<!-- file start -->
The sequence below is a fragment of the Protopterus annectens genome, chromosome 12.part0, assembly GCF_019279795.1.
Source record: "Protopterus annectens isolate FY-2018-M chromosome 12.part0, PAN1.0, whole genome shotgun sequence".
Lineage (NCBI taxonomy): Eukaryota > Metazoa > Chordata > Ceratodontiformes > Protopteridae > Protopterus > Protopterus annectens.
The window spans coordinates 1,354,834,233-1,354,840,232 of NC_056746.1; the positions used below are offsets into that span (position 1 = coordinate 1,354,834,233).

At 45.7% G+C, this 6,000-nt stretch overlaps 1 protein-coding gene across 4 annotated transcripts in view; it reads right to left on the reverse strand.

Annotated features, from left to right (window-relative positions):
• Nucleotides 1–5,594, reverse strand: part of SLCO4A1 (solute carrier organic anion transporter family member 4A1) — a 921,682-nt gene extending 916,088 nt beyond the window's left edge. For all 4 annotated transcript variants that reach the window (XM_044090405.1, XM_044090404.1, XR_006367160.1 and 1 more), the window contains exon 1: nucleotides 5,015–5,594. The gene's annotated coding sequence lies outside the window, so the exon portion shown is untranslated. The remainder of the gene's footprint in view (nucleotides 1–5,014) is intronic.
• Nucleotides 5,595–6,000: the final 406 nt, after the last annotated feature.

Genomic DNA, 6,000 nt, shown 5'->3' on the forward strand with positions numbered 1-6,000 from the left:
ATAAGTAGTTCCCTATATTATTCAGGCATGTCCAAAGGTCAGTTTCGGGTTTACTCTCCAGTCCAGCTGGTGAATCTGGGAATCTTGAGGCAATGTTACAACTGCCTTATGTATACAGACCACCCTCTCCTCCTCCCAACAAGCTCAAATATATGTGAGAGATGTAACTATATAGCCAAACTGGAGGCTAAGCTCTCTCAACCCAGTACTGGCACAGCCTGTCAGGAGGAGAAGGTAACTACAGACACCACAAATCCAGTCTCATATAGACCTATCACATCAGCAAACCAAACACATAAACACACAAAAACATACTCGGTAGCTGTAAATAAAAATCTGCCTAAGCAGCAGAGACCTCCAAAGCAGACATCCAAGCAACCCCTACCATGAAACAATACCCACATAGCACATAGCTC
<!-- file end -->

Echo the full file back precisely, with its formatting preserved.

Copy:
The sequence below is a fragment of the Protopterus annectens genome, chromosome 12.part0, assembly GCF_019279795.1.
Source record: "Protopterus annectens isolate FY-2018-M chromosome 12.part0, PAN1.0, whole genome shotgun sequence".
Lineage (NCBI taxonomy): Eukaryota > Metazoa > Chordata > Ceratodontiformes > Protopteridae > Protopterus > Protopterus annectens.
The window spans coordinates 1,354,834,233-1,354,840,232 of NC_056746.1; the positions used below are offsets into that span (position 1 = coordinate 1,354,834,233).

At 45.7% G+C, this 6,000-nt stretch overlaps 1 protein-coding gene across 4 annotated transcripts in view; it reads right to left on the reverse strand.

Annotated features, from left to right (window-relative positions):
• Nucleotides 1–5,594, reverse strand: part of SLCO4A1 (solute carrier organic anion transporter family member 4A1) — a 921,682-nt gene extending 916,088 nt beyond the window's left edge. For all 4 annotated transcript variants that reach the window (XM_044090405.1, XM_044090404.1, XR_006367160.1 and 1 more), the window contains exon 1: nucleotides 5,015–5,594. The gene's annotated coding sequence lies outside the window, so the exon portion shown is untranslated. The remainder of the gene's footprint in view (nucleotides 1–5,014) is intronic.
• Nucleotides 5,595–6,000: the final 406 nt, after the last annotated feature.

Genomic DNA, 6,000 nt, shown 5'->3' on the forward strand with positions numbered 1-6,000 from the left:
ATAAGTAGTTCCCTATATTATTCAGGCATGTCCAAAGGTCAGTTTCGGGTTTACTCTCCAGTCCAGCTGGTGAATCTGGGAATCTTGAGGCAATGTTACAACTGCCTTATGTATACAGACCACCCTCTCCTCCTCCCAACAAGCTCAAATATATGTGAGAGATGTAACTATATAGCCAAACTGGAGGCTAAGCTCTCTCAACCCAGTACTGGCACAGCCTGTCAGGAGGAGAAGGTAACTACAGACACCACAAATCCAGTCTCATATAGACCTATCACATCAGCAAACCAAACACATAAACACACAAAAACATACTCGGTAGCTGTAAATAAAAATCTGCCTAAGCAGCAGAGACCTCCAAAGCAGACATCCAAGCAACCCCTACCATGAAACAATACCCACATAGCACATAGCTC